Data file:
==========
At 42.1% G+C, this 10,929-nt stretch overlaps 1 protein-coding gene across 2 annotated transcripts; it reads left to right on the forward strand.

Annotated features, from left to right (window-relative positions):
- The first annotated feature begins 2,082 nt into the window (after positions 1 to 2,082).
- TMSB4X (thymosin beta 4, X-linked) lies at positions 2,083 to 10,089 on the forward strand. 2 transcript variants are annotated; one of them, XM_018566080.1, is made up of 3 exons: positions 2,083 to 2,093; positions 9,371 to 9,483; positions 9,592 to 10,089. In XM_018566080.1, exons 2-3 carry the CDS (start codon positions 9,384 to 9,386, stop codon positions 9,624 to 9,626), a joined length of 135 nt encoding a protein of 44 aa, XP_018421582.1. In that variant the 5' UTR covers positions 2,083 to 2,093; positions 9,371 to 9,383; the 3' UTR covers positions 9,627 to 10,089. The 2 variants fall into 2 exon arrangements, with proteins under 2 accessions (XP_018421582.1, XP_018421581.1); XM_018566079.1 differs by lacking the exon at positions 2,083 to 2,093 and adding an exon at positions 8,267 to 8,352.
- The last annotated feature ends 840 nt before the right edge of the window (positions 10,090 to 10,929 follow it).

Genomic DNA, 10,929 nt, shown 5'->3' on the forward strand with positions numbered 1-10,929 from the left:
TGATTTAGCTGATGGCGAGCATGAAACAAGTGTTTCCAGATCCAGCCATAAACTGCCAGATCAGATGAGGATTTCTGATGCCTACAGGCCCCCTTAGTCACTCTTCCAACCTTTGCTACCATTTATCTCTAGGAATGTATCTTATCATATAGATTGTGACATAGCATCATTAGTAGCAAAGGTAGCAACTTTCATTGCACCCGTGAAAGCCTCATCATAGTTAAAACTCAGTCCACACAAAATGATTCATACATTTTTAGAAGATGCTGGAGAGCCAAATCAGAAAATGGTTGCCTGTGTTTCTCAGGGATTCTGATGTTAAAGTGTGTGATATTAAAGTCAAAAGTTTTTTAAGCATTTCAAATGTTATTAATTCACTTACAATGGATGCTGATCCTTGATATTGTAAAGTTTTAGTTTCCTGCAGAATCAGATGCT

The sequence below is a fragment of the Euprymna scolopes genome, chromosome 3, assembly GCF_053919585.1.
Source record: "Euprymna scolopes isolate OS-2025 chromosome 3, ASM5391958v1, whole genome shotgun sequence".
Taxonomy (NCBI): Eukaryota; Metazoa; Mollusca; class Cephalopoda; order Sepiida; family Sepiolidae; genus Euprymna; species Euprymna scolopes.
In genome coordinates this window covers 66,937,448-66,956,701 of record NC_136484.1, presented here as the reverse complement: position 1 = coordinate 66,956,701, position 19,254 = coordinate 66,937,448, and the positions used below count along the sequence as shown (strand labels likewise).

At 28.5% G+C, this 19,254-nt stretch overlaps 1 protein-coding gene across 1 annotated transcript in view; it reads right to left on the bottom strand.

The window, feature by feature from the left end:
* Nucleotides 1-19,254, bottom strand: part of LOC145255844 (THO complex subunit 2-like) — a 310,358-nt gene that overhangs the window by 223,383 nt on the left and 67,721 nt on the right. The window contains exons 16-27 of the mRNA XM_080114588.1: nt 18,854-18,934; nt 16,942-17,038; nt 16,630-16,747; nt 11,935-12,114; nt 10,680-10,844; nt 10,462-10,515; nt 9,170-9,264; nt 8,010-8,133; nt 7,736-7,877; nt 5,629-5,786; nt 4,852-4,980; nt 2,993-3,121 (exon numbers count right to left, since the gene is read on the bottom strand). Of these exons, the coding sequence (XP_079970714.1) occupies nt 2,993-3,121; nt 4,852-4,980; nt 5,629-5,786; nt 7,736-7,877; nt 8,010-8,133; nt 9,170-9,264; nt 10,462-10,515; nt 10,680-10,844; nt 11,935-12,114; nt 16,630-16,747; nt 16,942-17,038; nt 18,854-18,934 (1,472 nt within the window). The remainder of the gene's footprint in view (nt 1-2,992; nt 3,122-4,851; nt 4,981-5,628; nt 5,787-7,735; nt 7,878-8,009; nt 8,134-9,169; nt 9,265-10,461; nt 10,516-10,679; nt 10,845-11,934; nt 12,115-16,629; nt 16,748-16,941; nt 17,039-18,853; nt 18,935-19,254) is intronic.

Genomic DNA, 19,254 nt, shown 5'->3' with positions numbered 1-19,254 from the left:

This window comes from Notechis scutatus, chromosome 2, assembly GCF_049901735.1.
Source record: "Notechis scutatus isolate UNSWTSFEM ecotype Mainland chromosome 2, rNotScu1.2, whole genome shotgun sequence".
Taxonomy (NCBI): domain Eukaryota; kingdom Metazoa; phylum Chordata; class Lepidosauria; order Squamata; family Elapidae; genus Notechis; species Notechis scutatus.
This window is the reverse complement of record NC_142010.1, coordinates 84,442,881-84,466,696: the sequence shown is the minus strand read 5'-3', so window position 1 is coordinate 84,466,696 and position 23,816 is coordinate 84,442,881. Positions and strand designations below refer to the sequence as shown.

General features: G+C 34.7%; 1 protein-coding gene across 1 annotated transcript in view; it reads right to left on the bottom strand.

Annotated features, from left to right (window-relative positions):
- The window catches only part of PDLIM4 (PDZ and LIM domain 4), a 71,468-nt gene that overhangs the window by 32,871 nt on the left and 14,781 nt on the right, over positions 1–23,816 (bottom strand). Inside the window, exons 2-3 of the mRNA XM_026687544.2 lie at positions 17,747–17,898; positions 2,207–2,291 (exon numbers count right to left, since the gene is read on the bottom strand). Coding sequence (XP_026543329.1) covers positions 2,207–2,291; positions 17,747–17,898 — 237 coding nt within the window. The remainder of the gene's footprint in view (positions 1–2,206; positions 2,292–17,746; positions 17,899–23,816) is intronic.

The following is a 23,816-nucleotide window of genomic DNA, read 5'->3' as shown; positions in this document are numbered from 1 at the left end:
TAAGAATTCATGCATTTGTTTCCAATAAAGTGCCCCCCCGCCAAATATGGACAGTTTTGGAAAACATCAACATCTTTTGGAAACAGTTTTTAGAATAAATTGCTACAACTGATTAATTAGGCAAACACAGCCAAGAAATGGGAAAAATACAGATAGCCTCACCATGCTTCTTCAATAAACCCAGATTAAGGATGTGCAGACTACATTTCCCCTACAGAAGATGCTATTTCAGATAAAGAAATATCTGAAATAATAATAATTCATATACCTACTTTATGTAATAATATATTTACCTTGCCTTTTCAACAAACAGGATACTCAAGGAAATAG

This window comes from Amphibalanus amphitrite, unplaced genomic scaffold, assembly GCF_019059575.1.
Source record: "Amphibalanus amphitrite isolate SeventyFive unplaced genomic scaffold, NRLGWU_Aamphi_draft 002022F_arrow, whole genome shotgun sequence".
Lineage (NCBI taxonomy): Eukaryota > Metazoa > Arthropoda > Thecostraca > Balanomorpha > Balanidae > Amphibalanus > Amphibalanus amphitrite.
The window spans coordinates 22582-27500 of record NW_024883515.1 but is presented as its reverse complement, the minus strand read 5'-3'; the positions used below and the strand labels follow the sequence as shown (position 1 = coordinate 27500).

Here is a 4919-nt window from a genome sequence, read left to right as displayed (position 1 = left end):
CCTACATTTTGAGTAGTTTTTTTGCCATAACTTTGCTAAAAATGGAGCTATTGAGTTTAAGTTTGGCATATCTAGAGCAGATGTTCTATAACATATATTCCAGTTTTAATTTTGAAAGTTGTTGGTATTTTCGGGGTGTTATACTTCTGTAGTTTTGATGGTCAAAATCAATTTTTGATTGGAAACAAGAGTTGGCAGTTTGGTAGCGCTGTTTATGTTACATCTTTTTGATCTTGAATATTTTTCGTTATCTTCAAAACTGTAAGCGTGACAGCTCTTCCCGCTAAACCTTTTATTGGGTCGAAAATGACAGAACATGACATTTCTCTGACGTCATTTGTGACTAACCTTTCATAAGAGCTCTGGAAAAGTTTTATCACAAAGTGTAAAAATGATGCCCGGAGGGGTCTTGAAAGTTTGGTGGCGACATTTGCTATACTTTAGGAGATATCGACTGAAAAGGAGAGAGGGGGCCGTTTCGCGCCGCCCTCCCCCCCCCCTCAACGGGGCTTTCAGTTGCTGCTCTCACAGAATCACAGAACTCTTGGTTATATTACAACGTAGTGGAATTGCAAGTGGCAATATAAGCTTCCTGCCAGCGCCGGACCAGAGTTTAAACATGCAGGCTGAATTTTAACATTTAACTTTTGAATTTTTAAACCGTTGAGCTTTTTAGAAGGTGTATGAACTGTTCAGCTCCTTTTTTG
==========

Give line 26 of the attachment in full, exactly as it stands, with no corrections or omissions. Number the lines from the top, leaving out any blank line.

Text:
Source record: "Amphibalanus amphitrite isolate SeventyFive unplaced genomic scaffold, NRLGWU_Aamphi_draft 002022F_arrow, whole genome shotgun sequence".